Tracing back to the Hippocratic oath, doctors and mental health counselors are required to maintain the confidentiality of information disclosed to them in the context of the therapeutic relationship. An exception for counselors is their “duty to protect” potential victims from the anticipated violent behavior of a client. I’d like to make the case that a client’s anticipated violence toward animals ought to be included on the counseling profession’s list of actions that require mandatory reporting.

Applying counseling’s code of ethics to animals

Animals are already protected by existing state, national and international laws, and I think that adapting the ACA Code of Ethics to reflect adherence to those laws is both a logical extension of our ethical framework and in keeping with the spirit of our duty to report.

The intention of mandated reporting, dating back to the California Supreme Court’s landmark 1974 Tarasoff ruling (amended in 1976 to replace “duty to warn” with “duty to protect”), was to impose a legal obligation on psychotherapists to notify individuals who might potentially become victims of violence perpetrated by a counselor’s client.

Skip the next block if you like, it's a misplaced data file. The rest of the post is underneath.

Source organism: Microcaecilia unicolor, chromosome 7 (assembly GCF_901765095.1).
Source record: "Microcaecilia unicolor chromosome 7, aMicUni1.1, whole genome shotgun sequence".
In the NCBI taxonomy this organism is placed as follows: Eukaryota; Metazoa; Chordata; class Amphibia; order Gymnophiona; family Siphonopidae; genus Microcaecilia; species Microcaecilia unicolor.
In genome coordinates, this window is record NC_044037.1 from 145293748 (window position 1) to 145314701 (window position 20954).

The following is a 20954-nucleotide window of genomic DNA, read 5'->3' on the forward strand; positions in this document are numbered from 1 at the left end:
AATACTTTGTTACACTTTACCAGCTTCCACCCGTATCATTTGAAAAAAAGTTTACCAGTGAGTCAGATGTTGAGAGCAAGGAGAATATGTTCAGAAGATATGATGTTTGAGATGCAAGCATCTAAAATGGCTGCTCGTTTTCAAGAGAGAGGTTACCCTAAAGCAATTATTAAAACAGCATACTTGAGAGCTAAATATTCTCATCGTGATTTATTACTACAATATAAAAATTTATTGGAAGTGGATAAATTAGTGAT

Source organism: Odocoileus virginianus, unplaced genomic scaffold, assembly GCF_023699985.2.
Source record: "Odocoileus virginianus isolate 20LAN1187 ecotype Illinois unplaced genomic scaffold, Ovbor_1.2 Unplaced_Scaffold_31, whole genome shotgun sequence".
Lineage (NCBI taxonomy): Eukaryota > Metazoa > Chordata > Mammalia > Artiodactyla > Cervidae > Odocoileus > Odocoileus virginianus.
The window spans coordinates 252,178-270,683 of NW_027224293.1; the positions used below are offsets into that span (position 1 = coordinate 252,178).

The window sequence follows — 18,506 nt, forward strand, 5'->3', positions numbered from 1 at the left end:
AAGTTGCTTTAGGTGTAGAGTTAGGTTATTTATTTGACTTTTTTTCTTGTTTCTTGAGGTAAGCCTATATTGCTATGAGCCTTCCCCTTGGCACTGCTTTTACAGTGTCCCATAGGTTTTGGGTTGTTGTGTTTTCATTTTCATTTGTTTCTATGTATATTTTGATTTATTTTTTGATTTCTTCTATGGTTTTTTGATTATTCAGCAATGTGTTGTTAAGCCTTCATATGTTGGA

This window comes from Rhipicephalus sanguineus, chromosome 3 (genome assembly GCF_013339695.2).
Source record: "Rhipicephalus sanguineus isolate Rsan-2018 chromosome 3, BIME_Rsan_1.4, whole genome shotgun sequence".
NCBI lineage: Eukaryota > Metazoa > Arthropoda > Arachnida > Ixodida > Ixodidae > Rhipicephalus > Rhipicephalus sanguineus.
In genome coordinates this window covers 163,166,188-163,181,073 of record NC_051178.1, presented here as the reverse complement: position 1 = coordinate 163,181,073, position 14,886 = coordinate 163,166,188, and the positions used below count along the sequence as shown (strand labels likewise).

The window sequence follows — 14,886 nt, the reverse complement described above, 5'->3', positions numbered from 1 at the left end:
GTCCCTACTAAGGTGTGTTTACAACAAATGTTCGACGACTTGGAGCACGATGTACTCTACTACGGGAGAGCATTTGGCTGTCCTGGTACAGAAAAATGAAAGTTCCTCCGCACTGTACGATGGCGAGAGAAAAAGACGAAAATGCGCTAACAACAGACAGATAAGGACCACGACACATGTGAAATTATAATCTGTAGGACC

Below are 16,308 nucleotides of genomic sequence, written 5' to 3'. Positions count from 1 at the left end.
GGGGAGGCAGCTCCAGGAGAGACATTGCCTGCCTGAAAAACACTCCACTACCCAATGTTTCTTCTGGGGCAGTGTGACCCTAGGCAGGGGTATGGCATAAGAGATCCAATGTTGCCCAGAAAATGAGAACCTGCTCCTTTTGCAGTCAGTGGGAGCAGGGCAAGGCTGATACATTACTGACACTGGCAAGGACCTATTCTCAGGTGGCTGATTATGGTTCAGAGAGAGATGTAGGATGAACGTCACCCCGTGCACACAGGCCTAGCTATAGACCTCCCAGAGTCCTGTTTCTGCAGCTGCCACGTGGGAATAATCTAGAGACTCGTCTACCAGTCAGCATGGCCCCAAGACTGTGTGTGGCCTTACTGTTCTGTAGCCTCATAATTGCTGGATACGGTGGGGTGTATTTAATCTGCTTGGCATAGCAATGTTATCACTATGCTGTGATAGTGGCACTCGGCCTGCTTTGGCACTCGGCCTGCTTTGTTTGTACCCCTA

The ACA Code of Ethics names “serious and foreseeable harm” (Standard B.2.a.) as an exception to maintaining confidentiality. In full, the standard reads: “The general requirement that counselors keep information confidential does not apply when disclosure is required to protect clients or identified others from serious and foreseeable harm or when legal requirements demand that confidential information must be revealed. Counselors consult with other professionals when in doubt as to the validity of an exception. Additional considerations apply when addressing end-of-life issues.”